Board examinations are mandatory for registration with relevant professional boards. Candidates are required to hold a bachelor’s (or higher) degree in medicine from a tertiary institution and must have undergone at least one year of probation under supervision in a medical institute. Assistant physicians are also eligible to participate in the examination if they possess a diploma from a medical institution and have completed at least two years of probation in a medical institute (People's Republic of China [PRC], 1999). Moreover, individuals lacking professional medical qualifications, but who have undergone a three-year apprenticeship under a mentor possessing over 15 years of TCM clinical experience, may be eligible for the Apprenticeship Assessment. Those demonstrating recognised expertise or exceptional skills, and who have engaged in lawful clinical practice of TCM for more than five years, qualify for the Recognised Competence Assessment, enabling them to obtain a physician’s practicing license (Lim et al., 2015).

The board examination for licensing purposes comprises two components: theoretical and practical assessments. Practical assessment includes needling techniques such as needling, moxibustion technique, cupping, and scalp and auricular acupuncture (Zou & Huang, 2013). The theoretical component spans two days, covering four categories. Each category includes 150 multiple-choice questions, totalling 600 questions (K, 2013).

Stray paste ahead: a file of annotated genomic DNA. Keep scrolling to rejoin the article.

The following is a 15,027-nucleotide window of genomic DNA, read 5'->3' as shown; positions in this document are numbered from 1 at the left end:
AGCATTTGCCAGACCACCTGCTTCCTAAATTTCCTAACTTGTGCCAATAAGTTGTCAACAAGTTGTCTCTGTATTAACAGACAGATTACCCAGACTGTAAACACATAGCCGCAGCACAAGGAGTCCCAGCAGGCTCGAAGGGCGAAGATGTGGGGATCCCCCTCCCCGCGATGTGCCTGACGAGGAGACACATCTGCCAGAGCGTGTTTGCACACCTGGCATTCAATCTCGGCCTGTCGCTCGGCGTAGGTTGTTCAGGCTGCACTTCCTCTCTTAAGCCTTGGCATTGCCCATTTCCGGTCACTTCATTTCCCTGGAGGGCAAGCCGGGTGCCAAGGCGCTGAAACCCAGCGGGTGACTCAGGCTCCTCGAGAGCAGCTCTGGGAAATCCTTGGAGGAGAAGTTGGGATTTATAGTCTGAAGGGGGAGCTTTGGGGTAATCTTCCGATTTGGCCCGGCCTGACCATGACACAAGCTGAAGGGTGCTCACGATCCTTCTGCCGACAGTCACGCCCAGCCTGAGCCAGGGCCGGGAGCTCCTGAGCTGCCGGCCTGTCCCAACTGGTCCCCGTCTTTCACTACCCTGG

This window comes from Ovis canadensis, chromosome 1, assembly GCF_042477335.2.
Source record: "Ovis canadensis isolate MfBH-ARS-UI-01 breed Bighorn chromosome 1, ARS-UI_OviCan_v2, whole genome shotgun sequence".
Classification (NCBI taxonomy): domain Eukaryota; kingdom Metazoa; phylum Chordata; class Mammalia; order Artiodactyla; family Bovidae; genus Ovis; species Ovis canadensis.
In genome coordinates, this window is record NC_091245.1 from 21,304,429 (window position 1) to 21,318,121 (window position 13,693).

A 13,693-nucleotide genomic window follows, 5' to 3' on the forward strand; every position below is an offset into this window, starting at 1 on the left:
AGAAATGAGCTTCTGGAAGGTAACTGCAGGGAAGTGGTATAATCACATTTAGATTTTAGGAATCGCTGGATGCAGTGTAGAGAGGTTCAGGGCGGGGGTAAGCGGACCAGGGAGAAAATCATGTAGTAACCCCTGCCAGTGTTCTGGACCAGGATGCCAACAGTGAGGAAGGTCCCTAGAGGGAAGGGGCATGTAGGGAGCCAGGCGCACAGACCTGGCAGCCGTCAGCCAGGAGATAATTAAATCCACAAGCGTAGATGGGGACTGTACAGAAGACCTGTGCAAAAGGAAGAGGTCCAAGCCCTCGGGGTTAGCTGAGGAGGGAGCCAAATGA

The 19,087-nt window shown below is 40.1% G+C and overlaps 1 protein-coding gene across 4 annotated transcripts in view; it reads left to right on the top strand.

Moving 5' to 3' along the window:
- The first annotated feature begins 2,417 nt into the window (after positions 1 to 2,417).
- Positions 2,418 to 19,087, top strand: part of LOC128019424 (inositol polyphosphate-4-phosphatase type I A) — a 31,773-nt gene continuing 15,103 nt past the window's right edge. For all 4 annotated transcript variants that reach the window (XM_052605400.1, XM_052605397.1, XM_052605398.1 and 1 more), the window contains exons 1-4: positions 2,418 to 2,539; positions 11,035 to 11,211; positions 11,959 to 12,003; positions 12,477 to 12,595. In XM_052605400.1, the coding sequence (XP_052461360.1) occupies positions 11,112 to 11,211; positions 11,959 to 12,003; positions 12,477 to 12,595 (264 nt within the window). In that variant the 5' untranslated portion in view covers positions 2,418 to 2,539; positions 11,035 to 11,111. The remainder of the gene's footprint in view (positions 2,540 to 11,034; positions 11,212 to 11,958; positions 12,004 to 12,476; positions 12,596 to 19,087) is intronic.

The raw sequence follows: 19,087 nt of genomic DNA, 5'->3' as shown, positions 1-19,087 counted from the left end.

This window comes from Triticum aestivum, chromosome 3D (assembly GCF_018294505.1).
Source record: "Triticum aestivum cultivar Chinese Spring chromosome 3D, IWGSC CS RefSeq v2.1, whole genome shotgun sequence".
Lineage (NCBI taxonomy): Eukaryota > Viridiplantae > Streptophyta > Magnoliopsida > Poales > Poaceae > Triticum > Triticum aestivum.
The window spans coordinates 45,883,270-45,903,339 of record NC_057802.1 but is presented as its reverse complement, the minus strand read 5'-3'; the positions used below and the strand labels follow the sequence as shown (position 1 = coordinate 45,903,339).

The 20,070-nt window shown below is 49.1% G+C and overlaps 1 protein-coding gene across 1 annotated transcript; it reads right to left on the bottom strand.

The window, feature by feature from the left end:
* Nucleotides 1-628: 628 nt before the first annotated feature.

3.3 Continuing Professional Development

South Africa

Continuing Professional Development (CPD) involves participating in educational activities that enhance the existing medical knowledge, skills, and attitudes of a healthcare provider. CPD activities were introduced by the AHPCSA to strengthen the competency of practitioners. Registered acupuncturists are mandated to accrue a minimum of 40 continuing education units (CEUs) per two-year cycle. These units can be earned through various means, including case studies, attendance at registered meetings or courses, publication of medical literature, work in educational institutions, and doctoral studies, among other options (AHPCSA, 2024b).

Mainland China